Sunday, January 8, 2012

January 8: Def Leppard guitarist Steve Clark died on this date in 1991...

... he was 30 years old when he died. 

(Video at end of post)

Stephen Maynard Clark was born and raised in Hillsborough, the north-western suburb of Sheffield, England. From an early age he showed interest in music—his mother even took him to a concert to see The Shadows perform when he was six. At eleven, his father gave him a guitar, insisting that Steve learn to play the instrument.

Clark primarily used Gibson guitars during his time with Def Leppard. He occasionally used other guitars, such as a Fender Stratocaster in the "Love Bites" video. This Fender Strat was given to Steve by Led Zeppelin's Jimmy Page.

Before joining Def Leppard in 1978, Clark played cover songs with his small band, Electric Chicken, in Sheffield. Around that time, he met Pete Willis, Def Leppard's original guitarist/founder. According to Joe Elliott in Behind the Music, Clark auditioned for Def Leppard by playing all of Lynyrd Skynyrd's "Freebird" without accompaniment.

While a guitarist for Def Leppard, he contributed to the band's music and lyrics. Clark and Pete Willis shared lead guitar duties, and Clark was nicknamed as "The Riffmaster" according to Joe Elliott in VH1's Classic Albums series featuring Def Leppard's Hysteria. When Willis was asked to leave Def Leppard, guitarist Phil Collen was recruited into the band.

Clark contributed to half of the songs on the band's 1992 album Adrenalize just prior to his death. The song "White Lightning" on Adrenalize was written about Clark, because his bandmates nicknamed him "White Lightning" for his preference of wearing white clothes on stage.

On January 8, 1991, Clark was found dead on his couch by his girlfriend Janie Dean. The autopsy revealed he had died from an overdose of codeine and had Valium, morphine and a blood alcohol level of .30, three times the British legal driving limit. There was no evidence of suicidal intent. Daniel Van Alphen, Clark's drinking companion the night before, testified that the two went to the local pub and returned to the guitarist's home at midnight to watch a video. At the time of his death, Clark was on a six-month leave of absence from Def Leppard.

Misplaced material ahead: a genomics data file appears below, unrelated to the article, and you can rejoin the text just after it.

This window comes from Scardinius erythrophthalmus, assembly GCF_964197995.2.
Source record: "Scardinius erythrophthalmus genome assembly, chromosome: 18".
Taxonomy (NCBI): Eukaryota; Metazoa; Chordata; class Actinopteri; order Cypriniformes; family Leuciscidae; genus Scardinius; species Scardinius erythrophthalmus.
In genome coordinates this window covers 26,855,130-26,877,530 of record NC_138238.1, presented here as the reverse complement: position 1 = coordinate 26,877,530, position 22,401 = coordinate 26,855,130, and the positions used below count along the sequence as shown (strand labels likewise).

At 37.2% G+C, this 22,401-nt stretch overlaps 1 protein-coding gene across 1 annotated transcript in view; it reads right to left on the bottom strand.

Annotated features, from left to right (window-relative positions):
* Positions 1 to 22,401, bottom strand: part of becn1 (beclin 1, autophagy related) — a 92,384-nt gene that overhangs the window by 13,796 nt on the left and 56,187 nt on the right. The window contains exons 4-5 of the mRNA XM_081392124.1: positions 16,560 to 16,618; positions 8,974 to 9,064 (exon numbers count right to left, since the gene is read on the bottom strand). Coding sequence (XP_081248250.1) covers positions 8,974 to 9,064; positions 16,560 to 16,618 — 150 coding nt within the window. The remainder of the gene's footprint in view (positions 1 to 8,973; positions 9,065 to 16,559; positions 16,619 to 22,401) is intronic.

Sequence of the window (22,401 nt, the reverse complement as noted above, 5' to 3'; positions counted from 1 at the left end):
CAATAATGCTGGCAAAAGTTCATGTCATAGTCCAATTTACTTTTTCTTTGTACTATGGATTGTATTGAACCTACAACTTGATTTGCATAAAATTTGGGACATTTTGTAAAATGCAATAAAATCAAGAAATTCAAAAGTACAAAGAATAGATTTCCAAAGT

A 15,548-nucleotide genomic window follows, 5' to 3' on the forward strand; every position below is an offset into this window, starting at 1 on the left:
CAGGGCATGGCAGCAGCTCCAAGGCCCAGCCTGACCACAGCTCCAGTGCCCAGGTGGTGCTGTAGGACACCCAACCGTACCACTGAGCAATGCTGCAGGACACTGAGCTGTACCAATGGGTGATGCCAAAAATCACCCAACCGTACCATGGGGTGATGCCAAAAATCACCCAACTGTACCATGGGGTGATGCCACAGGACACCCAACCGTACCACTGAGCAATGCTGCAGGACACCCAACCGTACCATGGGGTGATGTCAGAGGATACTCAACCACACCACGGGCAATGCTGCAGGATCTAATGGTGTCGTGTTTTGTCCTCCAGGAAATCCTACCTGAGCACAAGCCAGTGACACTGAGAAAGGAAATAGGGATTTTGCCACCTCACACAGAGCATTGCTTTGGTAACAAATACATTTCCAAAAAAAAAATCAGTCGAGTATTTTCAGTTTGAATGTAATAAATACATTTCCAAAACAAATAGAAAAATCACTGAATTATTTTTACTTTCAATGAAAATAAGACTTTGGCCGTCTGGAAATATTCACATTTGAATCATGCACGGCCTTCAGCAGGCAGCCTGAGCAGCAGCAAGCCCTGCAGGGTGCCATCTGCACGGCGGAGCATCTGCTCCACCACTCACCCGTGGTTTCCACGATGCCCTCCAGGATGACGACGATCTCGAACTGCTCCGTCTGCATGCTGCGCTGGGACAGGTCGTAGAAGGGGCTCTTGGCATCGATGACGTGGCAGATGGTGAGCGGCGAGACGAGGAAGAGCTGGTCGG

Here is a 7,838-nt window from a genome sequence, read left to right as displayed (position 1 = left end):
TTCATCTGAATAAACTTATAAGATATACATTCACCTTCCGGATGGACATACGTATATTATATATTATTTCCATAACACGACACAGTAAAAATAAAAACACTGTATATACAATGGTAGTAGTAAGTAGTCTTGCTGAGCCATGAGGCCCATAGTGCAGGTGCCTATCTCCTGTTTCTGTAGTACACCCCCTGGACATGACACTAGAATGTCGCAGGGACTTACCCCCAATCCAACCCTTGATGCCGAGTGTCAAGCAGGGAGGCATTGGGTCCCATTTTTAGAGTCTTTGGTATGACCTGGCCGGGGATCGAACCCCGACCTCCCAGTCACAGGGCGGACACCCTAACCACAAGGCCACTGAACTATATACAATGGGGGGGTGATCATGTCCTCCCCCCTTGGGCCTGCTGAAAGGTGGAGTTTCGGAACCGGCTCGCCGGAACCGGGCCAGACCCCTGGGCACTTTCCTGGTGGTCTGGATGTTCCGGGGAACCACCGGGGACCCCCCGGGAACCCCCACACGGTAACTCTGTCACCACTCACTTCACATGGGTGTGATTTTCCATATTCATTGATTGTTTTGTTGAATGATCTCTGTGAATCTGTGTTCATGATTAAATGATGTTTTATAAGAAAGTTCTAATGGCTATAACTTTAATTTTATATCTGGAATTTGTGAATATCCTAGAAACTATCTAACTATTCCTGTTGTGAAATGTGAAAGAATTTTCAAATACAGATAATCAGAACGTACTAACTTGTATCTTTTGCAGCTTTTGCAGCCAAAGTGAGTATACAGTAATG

Tesla, who opened for Def Leppard on the Hysteria tour, recorded a tribute to Steve Clark on their Psychotic Supper album, called "Song & Emotion (To Our Friend, Steve 'Steamin' Clark.)"

In 2007 Clark was ranked #11 on Classic Rock Magazine's "100 Wildest Guitar Heroes."


Def Leppard are an English rock band formed in 1977 in Sheffield as part of the New Wave of British Heavy Metal movement. The band's strongest commercial success came between the early 1980s and the early 1990s.

Their 1981 album High 'n' Dry was produced by Robert John "Mutt" Lange, who helped them begin to define their style, and the album's stand out track "Bringin' On the Heartbreak" became one of the first metal videos played on MTV in 1982. The band's next studio album Pyromania in 1983, with the lead single "Photograph," turned Def Leppard into a household name. In 2004, the album ranked number 384 on Rolling Stone's 500 Greatest Albums of All Time.

Def Leppard's fourth album Hysteria released in 1987, topped the U.S and UK album charts. As of 2009 it has 12x platinum sales in the United States, and has gone on to sell over 20 million copies worldwide. The album spawned seven hit singles, including the U.S. Billboard Hot 100 number one "Love Bites," alongside "Pour Some Sugar on Me," "Hysteria," "Armageddon It," "Animal" and "Rocket."

Their next studio album Adrenalize was their first following the death of Steve Clark. It reached number one on the U.S. Billboard 200 and UK Album Chart in 1992, and contained several hits including, "Let's Get Rocked" and "Have You Ever Needed Someone So Bad."
(Press album cover for direct link to the entire Amazon Website):
Vault: Greatest Hits


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